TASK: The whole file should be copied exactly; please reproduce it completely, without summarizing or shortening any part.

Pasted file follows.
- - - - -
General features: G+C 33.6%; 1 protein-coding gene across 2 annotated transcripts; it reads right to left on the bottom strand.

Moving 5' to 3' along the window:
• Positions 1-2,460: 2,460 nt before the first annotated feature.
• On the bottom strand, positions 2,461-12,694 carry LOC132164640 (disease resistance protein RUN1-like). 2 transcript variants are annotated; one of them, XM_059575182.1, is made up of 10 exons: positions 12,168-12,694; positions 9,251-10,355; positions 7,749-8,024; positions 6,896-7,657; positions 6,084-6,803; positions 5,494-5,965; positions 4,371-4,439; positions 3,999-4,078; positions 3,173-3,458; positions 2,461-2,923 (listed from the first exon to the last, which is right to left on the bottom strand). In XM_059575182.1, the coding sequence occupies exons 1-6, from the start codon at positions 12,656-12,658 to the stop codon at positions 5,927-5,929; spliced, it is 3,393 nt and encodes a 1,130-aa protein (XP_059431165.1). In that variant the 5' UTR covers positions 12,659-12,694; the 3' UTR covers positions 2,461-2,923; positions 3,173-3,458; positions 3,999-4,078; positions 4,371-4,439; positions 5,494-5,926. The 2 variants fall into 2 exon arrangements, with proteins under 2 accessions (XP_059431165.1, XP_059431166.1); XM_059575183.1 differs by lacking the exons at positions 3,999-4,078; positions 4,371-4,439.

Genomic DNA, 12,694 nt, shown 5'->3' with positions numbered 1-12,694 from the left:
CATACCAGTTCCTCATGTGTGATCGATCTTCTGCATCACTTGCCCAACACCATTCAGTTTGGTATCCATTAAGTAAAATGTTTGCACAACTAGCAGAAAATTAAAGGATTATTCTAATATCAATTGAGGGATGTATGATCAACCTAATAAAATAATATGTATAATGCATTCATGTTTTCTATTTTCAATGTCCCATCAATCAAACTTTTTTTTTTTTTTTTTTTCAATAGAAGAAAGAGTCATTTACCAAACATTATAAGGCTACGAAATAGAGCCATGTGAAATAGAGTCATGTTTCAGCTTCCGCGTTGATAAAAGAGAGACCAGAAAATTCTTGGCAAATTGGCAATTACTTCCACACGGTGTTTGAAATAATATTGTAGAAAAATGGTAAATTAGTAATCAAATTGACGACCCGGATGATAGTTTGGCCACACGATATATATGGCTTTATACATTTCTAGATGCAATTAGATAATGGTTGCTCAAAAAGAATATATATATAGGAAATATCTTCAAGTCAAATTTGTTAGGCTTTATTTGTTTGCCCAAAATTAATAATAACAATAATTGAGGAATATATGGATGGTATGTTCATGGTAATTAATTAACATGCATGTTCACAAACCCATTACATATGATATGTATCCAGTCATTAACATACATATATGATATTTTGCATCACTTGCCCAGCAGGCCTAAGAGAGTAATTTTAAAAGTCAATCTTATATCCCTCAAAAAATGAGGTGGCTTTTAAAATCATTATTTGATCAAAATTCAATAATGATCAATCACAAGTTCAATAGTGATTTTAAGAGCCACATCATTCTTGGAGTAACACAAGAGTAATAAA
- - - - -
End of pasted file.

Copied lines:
General features: G+C 33.6%; 1 protein-coding gene across 2 annotated transcripts; it reads right to left on the bottom strand.

Moving 5' to 3' along the window:
• Positions 1-2,460: 2,460 nt before the first annotated feature.
• On the bottom strand, positions 2,461-12,694 carry LOC132164640 (disease resistance protein RUN1-like). 2 transcript variants are annotated; one of them, XM_059575182.1, is made up of 10 exons: positions 12,168-12,694; positions 9,251-10,355; positions 7,749-8,024; positions 6,896-7,657; positions 6,084-6,803; positions 5,494-5,965; positions 4,371-4,439; positions 3,999-4,078; positions 3,173-3,458; positions 2,461-2,923 (listed from the first exon to the last, which is right to left on the bottom strand). In XM_059575182.1, the coding sequence occupies exons 1-6, from the start codon at positions 12,656-12,658 to the stop codon at positions 5,927-5,929; spliced, it is 3,393 nt and encodes a 1,130-aa protein (XP_059431165.1). In that variant the 5' UTR covers positions 12,659-12,694; the 3' UTR covers positions 2,461-2,923; positions 3,173-3,458; positions 3,999-4,078; positions 4,371-4,439; positions 5,494-5,926. The 2 variants fall into 2 exon arrangements, with proteins under 2 accessions (XP_059431165.1, XP_059431166.1); XM_059575183.1 differs by lacking the exons at positions 3,999-4,078; positions 4,371-4,439.

Genomic DNA, 12,694 nt, shown 5'->3' with positions numbered 1-12,694 from the left:
CATACCAGTTCCTCATGTGTGATCGATCTTCTGCATCACTTGCCCAACACCATTCAGTTTGGTATCCATTAAGTAAAATGTTTGCACAACTAGCAGAAAATTAAAGGATTATTCTAATATCAATTGAGGGATGTATGATCAACCTAATAAAATAATATGTATAATGCATTCATGTTTTCTATTTTCAATGTCCCATCAATCAAACTTTTTTTTTTTTTTTTTTTCAATAGAAGAAAGAGTCATTTACCAAACATTATAAGGCTACGAAATAGAGCCATGTGAAATAGAGTCATGTTTCAGCTTCCGCGTTGATAAAAGAGAGACCAGAAAATTCTTGGCAAATTGGCAATTACTTCCACACGGTGTTTGAAATAATATTGTAGAAAAATGGTAAATTAGTAATCAAATTGACGACCCGGATGATAGTTTGGCCACACGATATATATGGCTTTATACATTTCTAGATGCAATTAGATAATGGTTGCTCAAAAAGAATATATATATAGGAAATATCTTCAAGTCAAATTTGTTAGGCTTTATTTGTTTGCCCAAAATTAATAATAACAATAATTGAGGAATATATGGATGGTATGTTCATGGTAATTAATTAACATGCATGTTCACAAACCCATTACATATGATATGTATCCAGTCATTAACATACATATATGATATTTTGCATCACTTGCCCAGCAGGCCTAAGAGAGTAATTTTAAAAGTCAATCTTATATCCCTCAAAAAATGAGGTGGCTTTTAAAATCATTATTTGATCAAAATTCAATAATGATCAATCACAAGTTCAATAGTGATTTTAAGAGCCACATCATTCTTGGAGTAACACAAGAGTAATAAA